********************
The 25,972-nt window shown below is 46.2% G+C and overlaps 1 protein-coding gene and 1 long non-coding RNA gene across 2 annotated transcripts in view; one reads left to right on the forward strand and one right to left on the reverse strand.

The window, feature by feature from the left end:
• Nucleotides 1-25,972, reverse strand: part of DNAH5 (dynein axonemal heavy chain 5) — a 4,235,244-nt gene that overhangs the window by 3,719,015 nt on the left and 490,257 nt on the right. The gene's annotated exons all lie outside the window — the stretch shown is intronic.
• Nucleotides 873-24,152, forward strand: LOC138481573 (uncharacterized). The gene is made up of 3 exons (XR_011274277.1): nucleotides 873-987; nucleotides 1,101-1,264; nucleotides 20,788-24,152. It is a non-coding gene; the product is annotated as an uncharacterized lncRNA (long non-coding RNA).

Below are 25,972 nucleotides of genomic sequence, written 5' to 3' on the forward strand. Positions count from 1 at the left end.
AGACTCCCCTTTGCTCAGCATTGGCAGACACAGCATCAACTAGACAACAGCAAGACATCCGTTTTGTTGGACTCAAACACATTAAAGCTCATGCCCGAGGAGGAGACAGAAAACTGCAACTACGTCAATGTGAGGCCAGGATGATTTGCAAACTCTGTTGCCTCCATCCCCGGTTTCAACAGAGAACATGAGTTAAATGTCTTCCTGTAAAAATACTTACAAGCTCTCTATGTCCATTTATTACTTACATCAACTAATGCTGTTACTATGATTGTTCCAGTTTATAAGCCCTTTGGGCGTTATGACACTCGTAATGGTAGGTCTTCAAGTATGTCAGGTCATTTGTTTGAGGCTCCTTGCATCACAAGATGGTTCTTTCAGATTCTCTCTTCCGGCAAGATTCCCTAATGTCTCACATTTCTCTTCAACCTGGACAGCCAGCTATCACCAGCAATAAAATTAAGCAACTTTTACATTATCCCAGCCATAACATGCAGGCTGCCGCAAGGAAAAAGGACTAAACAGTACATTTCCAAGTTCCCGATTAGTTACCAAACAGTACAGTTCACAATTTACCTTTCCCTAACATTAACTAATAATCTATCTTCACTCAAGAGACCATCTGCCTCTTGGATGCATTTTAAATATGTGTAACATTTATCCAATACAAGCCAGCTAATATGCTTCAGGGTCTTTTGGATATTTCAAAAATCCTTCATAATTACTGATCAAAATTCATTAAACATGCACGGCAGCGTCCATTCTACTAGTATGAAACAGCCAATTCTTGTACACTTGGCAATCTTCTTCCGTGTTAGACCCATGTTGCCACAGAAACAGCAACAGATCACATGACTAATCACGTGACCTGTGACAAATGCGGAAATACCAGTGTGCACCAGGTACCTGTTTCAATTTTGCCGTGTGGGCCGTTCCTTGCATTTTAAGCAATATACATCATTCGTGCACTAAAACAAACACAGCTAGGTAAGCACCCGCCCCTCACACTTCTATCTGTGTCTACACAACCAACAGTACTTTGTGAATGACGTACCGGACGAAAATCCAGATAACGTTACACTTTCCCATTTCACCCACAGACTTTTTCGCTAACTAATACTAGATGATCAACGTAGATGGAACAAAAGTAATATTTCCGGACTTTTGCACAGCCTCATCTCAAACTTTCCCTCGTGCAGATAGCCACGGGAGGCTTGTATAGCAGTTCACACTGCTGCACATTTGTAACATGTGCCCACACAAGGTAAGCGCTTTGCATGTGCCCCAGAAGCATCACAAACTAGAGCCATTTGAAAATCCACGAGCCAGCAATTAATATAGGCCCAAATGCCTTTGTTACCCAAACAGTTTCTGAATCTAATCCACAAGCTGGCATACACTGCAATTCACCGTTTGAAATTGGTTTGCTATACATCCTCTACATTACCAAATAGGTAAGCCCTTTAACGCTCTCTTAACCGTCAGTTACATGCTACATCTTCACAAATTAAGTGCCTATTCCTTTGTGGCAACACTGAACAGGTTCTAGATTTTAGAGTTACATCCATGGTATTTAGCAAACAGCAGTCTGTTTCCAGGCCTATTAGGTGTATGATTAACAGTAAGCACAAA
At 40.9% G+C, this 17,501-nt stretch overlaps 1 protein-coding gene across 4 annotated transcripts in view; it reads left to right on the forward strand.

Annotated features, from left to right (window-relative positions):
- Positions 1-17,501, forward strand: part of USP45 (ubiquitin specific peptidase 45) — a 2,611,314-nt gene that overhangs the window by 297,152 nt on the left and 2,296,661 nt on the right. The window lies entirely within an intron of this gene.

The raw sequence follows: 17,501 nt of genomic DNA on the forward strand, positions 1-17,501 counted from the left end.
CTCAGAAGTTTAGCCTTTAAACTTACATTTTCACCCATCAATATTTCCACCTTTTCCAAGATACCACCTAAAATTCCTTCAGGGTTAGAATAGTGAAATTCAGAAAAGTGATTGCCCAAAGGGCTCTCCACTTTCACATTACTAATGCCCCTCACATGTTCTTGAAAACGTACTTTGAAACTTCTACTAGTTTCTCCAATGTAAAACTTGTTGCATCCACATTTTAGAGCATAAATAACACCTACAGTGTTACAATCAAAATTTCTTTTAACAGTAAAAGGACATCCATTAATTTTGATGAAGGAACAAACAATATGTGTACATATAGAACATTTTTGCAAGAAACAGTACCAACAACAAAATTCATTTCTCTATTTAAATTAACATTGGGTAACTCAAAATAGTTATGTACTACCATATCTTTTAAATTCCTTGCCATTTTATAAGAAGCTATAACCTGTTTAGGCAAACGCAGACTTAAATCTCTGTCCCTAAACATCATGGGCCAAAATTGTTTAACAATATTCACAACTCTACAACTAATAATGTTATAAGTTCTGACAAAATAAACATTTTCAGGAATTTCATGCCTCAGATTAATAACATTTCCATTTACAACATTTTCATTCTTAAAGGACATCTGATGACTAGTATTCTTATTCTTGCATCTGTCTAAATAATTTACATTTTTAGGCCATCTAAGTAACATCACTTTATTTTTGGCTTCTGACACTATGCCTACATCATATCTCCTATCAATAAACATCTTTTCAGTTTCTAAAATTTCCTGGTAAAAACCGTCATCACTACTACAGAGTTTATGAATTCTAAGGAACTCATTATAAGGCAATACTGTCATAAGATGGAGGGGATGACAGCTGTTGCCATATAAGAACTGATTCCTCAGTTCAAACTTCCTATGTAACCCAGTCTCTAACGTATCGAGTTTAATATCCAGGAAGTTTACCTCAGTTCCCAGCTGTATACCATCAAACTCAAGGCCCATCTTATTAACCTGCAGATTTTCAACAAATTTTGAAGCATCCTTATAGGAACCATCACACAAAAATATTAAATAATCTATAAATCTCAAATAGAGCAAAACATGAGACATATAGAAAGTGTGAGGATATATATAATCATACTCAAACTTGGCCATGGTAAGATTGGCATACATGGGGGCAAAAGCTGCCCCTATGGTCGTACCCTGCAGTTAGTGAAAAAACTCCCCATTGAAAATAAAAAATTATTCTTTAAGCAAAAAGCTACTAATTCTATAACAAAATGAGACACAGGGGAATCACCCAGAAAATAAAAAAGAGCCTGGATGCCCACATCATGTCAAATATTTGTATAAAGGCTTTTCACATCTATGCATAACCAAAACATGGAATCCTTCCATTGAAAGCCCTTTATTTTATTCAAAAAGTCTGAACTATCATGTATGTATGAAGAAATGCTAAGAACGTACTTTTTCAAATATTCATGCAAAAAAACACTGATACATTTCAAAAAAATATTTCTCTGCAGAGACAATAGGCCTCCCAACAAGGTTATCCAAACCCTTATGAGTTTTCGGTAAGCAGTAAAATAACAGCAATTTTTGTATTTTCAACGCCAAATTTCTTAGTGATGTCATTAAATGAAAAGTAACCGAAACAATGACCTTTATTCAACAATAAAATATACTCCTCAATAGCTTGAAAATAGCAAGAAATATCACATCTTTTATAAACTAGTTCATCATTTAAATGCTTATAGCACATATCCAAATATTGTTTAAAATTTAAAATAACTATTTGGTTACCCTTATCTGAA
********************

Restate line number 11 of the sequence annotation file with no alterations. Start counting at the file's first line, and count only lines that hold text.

CTCAGAAGTTTAGCCTTTAAACTTACATTTTCACCCATCAATATTTCCACCTTTTCCAAGATACCACCTAAAATTCCTTCAGGGTTAGAATAGTGAAATTCAGAAAAGTGATTGCCCAAAGGGCTCTCCACTTTCACATTACTAATGCCCCTCACATGTTCTTGAAAACGTACTTTGAAACTTCTACTAGTTTCTCCAATGTAAAACTTGTTGCATCCACATTTTAGAGCATAAATAACACCTACAGTGTTACAATCAAAATTTCTTTTAACAGTAAAAGGACATCCATTAATTTTGATGAAGGAACAAACAATATGTGTACATATAGAACATTTTTGCAAGAAACAGTACCAACAACAAAATTCATTTCTCTATTTAAATTAACATTGGGTAACTCAAAATAGTTATGTACTACCATATCTTTTAAATTCCTTGCCATTTTATAAGAAGCTATAACCTGTTTAGGCAAACGCAGACTTAAATCTCTGTCCCTAAACATCATGGGCCAAAATTGTTTAACAATATTCACAACTCTACAACTAATAATGTTATAAGTTCTGACAAAATAAACATTTTCAGGAATTTCATGCCTCAGATTAATAACATTTCCATTTACAACATTTTCATTCTTAAAGGACATCTGATGACTAGTATTCTTATTCTTGCATCTGTCTAAATAATTTACATTTTTAGGCCATCTAAGTAACATCACTTTATTTTTGGCTTCTGACACTATGCCTACATCATATCTCCTATCAATAAACATCTTTTCAGTTTCTAAAATTTCCTGGTAAAAACCGTCATCACTACTACAGAGTTTATGAATTCTAAGGAACTCATTATAAGGCAATACTGTCATAAGATGGAGGGGATGACAGCTGTTGCCATATAAGAACTGATTCCTCAGTTCAAACTTCCTATGTAACCCAGTCTCTAACGTATCGAGTTTAATATCCAGGAAGTTTACCTCAGTTCCCAGCTGTATACCATCAAACTCAAGGCCCATCTTATTAACCTGCAGATTTTCAACAAATTTTGAAGCATCCTTATAGGAACCATCACACAAAAATATTAAATAATCTATAAATCTCAAATAGAGCAAAACATGAGACATATAGAAAGTGTGAGGATATATATAATCATACTCAAACTTGGCCATGGTAAGATTGGCATACATGGGGGCAAAAGCTGCCCCTATGGTCGTACCCTGCAGTTAGTGAAAAAACTCCCCATTGAAAATAAAAAATTATTCTTTAAGCAAAAAGCTACTAATTCTATAACAAAATGAGACACAGGGGAATCACCCAGAAAATAAAAAAGAGCCTGGATGCCCACATCATGTCAAATATTTGTATAAAGGCTTTTCACATCTATGCATAACCAAAACATGGAATCCTTCCATTGAAAGCCCTTTATTTTATTCAAAAAGTCTGAACTATCATGTATGTATGAAGAAATGCTAAGAACGTACTTTTTCAAATATTCATGCAAAAAAACACTGATACATTTCAAAAAAATATTTCTCTGCAGAGACAATAGGCCTCCCAACAAGGTTATCCAAACCCTTATGAGTTTTCGGTAAGCAGTAAAATAACAGCAATTTTTGTATTTTCAACGCCAAATTTCTTAGTGATGTCATTAAATGAAAAGTAACCGAAACAATGACCTTTATTCAACAATAAAATATACTCCTCAATAGCTTGAAAATAGCAAGAAATATCACATCTTTTATAAACTAGTTCATCATTTAAATGCTTATAGCACATATCCAAATATTGTTTAAAATTTAAAATAACTATTTGGTTACCCTTATCTGAA